By Kim Howard
The Vermont Supreme Court last week upheld a lower court decision that Hinesburg Sand and Gravel Co. Inc., is not entitled to $4.8 million in business losses due to the seizing of their Williston sand pit by Chittenden Solid Waste District. The court also ruled the company is not entitled to interest beyond the fair market value of the land as of January 2000.
The ruling is just one more step in a legal battle that started 15 years ago to create a new regional landfill. In 1992 Hinesburg Sand and Gravel refused to sell 76 acres on Redmond Road, so the waste district began legal proceedings to seize it. Since that time, the parties have been embroiled in legal battles to determine proper compensation.
Last week’s court opinion, according to Chittenden Solid Waste District Manager Tom Moreau, has the potential to delay the start of the landfill’s construction. If the court found the district responsible for paying interest on the value of the land and on millions in business losses, Moreau said, the waste district could be facing roughly $1 million a year in interest payments, forcing them to rush into construction to avoid incurring additional interest.
“This gives us a little breathing room,” Moreau said.
That breathing room, he said, includes looking at developing some new programs to divert more waste from landfills. The CSWD Board of Commissioners was scheduled to meet Wednesday night, after the Observer went to press, to hear the options in light of the ruling.
Hinesburg Sand and Gravel General Manager Tim Casey said the company is “disappointed in what the Supreme Court did” last week, but has not decided if it will file a motion to reconsider the business losses. The company also has the right to request a new jury trial to assess the updated value of the property as of the date of payment, according to the opinion. The waste district has yet to provide compensation since it has not yet taken the land.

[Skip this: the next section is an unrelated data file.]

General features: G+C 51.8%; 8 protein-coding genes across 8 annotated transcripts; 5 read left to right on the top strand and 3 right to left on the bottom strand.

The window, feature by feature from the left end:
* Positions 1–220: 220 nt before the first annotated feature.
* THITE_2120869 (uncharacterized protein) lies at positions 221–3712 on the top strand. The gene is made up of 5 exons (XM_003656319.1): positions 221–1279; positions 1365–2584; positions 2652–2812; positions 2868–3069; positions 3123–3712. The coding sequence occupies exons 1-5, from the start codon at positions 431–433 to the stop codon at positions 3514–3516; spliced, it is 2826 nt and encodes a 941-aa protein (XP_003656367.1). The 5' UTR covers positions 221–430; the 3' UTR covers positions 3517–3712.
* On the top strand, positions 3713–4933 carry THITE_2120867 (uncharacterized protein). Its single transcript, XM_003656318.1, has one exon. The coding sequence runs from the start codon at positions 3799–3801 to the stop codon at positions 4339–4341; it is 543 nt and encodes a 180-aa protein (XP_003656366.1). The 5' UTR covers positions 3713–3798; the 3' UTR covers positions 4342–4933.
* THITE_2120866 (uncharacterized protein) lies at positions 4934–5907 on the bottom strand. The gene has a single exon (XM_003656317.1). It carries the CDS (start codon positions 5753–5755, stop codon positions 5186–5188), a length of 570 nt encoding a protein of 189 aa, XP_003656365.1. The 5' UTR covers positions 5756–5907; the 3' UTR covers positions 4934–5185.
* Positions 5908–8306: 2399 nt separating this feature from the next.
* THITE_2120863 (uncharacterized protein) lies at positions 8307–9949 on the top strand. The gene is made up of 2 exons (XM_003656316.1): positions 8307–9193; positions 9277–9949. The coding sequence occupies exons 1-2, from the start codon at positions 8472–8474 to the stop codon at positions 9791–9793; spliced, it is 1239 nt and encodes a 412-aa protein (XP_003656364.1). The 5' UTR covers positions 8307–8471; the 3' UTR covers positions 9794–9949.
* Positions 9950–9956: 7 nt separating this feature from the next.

In 2003, a jury determined the waste district should pay Hinesburg Sand and Gravel $8.8 million for the seized land — $4 million for the land and $4.8 million in business losses. Appraisal experts for both parties said during the jury trial that the “highest and best use of the property was as a landfill, and not as a sand pit,” according to the court opinion. The experts agreed the property as a landfill was worth about $1.8 million; Hinesburg Sand and Gravel President Paul Casey testified he thought the property was worth $7.5 million, without considering the value of the sand.
The sand pit, the company argued, provides important raw materials for the company’s operations. The waste district had agreed to excavate and stockpile sand from the pit and make it available for up to 30 years, but the Hinesburg Sand and Gravel said it would incur losses to sort and clean the sand. During the jury trial, the company estimated that processing would cost them $5.7 million.
In March 2005, Chittenden Superior Court Judge Matthew Katz ruled the solid waste district did not need to pay for business losses as determined by the 2003 jury decision. Hinesburg Sand and Gravel appealed to the Supreme Court; that appeal resulted in last week’s decision.
Casey doesn’t expect the land battles to end anytime soon.
“We will continue fighting this as long as it takes; we’re not going to give up,” he said. “We would be very happy for them to just go away and leave us alone and give us the property back and pay us the damages of what they’ve caused us.”
Hinesburg Sand and Gravel has 14 days to file a motion for re-argument, according to the company’s attorney, Robert O’Neill of Gravel and Shea.
An earlier federal lawsuit by Hinesburg Sand and Gravel against the waste district was stayed pending the outcome of state proceedings. The company sued the waste district for violating its constitutional rights in the initial taking of the land.